There are over 170 different martial arts around the world, and few of them are as unique or peculiar as capoeira.
Capoeira is a Brazilian movement art that is a combination of martial arts and dance.
Instead of sparring matches, where two contestants fight each other for supremacy, capoeira is all about flowing movements where you and your partner rarely make contact.
As such, most of the ‘attacks’ come in the form of kicks, which your opponents are expected to dodge and deflect.
Capoeira looks hard, but many beginners can pick up the basics surprisingly fast. In this article, we will be looking at a few of the basic kicks in capoeira and how to do them.
Ginga is one of the first things you will learn in Capoeira, and it is essential to understand if you want to learn any kicks. This is a basic stance which you can start from to launch into various kicks and strikes.
It is not a static stance, but instead a pattern of movement whereby you alternate your feet between three main positions.
Starting with your feet more than shoulder width apart in a wide stance, you can start stepping backwards, so one foot is in front of the other with your heels roughly in line.
Step one foot back, then return to your wide stance before switching to your other foot. Move your arms in time with your legs so that one arm goes backwards in time with the opposite leg.
When you return to your wide stance, bring both your hands up to your chest so that they are loosely together but not touching.
The ginga is simple to learn, and is a good foundation for building your own movement flow. Your steps backwards shouldn’t be lunges, but more of a bouncy alternating between both feet.
Capoeira Front Kick
After you have practiced your ginga, you are ready to start learning some kicks (see also ‘What Martial Art Has The Strongest Kicking Technique?‘). It is important to practice transitioning seamlessly from ginga to a kick, as the whole idea is that your movement should be fluid.
The front kick in Capoeira is designed to be a push kick, aiming not to strike your opponent, but instead to push them away from you.
While you are doing your ginga, wait until you have returned to your wide stance and then kick with the opposite leg to the one that just stepped back (which we will call the front leg for the rest of this guide).
Raise your leg, so it is bent at the knee with your foot pointing at the ground. Next, fully extend your leg out in front of you, pushing outward with the sole of your foot.
Depending on how fast you straighten your knee, this can also work as a snap kick as well as a push kick.
Compasso is a special type of swing kick that goes out behind your body. Starting from the wide stance in ginga, step out your front leg and angle your foot inwards so you turn sideways.
Bending at the hips, place both your hands on the ground for support. Then raise the opposite leg to the one that stepped forward, so it is extended directly behind you.
Pivot on your standing foot while keeping your back leg extended, so it does a full circle, and you end up facing your original direction.
It will take a bit of practice to get the pivot nice and smooth, but once you do, you should be able to use your hands to push away from the mat to gain more momentum.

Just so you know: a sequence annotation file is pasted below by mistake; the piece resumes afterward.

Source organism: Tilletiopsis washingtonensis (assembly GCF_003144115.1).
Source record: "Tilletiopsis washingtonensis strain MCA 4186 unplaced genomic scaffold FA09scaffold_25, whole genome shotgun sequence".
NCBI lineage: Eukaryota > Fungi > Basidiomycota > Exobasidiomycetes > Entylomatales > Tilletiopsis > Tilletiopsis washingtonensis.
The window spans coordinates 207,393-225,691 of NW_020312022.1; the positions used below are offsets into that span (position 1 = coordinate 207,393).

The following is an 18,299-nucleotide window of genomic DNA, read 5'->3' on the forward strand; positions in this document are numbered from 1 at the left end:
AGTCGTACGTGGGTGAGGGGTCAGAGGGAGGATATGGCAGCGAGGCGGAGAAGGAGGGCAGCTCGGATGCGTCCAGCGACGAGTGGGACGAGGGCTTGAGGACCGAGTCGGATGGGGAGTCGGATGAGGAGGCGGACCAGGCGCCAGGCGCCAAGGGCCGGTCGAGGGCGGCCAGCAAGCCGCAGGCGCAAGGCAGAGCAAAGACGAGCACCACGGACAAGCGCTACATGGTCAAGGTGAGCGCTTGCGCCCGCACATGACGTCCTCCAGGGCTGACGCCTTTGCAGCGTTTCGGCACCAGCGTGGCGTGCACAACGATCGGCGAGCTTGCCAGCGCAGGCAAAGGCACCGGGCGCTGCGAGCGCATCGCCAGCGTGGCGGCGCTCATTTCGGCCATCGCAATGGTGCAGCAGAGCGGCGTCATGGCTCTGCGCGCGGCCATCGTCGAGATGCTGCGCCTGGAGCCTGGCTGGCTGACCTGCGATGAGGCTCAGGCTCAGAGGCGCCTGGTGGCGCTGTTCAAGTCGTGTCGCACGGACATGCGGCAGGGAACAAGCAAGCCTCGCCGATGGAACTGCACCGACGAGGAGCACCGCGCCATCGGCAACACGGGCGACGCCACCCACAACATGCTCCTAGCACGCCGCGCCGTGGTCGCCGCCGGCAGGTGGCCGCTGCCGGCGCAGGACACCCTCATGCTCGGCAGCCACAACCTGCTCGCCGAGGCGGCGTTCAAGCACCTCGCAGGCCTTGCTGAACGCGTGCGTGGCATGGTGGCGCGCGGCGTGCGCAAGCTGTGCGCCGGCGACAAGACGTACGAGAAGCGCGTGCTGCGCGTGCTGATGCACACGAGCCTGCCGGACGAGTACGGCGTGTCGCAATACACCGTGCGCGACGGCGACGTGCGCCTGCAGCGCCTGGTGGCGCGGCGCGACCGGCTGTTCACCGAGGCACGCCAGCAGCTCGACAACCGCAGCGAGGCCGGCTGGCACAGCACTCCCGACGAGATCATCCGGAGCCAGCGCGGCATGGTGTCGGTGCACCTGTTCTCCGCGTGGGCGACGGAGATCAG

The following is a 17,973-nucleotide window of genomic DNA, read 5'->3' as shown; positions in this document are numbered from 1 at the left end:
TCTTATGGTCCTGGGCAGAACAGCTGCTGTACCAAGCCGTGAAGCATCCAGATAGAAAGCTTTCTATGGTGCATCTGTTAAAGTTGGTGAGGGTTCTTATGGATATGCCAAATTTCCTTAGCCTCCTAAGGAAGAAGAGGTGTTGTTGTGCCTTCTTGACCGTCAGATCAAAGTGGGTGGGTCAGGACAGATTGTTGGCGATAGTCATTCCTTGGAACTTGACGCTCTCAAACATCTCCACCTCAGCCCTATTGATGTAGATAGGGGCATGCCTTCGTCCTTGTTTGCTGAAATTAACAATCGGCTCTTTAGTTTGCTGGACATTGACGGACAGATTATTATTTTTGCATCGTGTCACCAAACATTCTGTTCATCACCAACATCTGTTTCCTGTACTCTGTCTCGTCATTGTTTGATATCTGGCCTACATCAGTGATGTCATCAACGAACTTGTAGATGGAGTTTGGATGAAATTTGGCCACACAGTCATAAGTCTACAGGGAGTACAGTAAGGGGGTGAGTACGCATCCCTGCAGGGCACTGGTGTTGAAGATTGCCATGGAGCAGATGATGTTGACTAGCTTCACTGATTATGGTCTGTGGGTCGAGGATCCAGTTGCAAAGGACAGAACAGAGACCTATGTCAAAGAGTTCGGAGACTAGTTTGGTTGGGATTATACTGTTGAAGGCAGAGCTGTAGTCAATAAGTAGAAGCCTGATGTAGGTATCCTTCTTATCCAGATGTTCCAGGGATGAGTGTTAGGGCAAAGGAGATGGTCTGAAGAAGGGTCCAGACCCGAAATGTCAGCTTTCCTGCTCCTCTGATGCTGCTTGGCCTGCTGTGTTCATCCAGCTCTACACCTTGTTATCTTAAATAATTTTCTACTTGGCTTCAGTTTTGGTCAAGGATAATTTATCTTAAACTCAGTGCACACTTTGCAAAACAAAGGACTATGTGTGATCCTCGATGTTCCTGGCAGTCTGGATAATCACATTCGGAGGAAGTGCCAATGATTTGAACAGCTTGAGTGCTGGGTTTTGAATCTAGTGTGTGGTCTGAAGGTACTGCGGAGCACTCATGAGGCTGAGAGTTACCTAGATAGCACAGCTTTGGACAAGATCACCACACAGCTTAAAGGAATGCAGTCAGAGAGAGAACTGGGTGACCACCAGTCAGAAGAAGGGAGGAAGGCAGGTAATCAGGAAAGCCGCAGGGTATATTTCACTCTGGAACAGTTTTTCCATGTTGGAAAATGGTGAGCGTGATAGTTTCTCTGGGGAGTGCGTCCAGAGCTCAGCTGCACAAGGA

This time, we start the kick after one of our feet has stepped back during ginga. Instead of the foot stepping straight back, pivot your ankle so your foot lands sideways. Step the front foot forward, so you turn to the side.
Bring your back foot up to meet your front foot with a cross step, and then kick up your front leg and swing outwards away from your body.
The kick should naturally return you to a wide stance, so you can resume ginga. At first, you may struggle to get this kick high enough, but as your flexibility improves, you should be able to use it to aim for the chest or head.
This is a very similar kick to Queixada, except it is a little harder. From a wide stance, turn around so that your feet are slightly closer together.
The turn requires you to step with one foot while pivoting on the other, and the kick is executed with the pivot foot.
Lifting your leg at full extension, just like in Queixada, swing your kicking foot in an arc around your body, so you turn back around to face your original direction.
Your kicking foot should end behind your standing leg, so you can resume ginga.
Meia Lua De Frente
This is our last kick, and the name literally translates to a half moon kick. This is very similar to Armada and Queixada in that it is a swing kick.
However, this time you need to swing your leg inwards towards your other leg rather than away from it.
From a wide stance, swing your front foot out, so it is 45° away from the center of your body and bring it inwards towards your other leg.
At the end of the kick, you can bend your leg and return it to a wide stance. Try to use the side of your foot for this kick as much as possible.
These are just a few of the many kicks that are commonly used in Capoeira. There are many others to learn as well, along with multiple dodges and other moves that can be used to evade them.
Capoeira is a great form of exercise, and a lot of fun once you get the hang of it.
If you are looking for a martial art that isn’t too focused on active combat and sparring, then it is definitely worth trying capoeira to see if you enjoy it.
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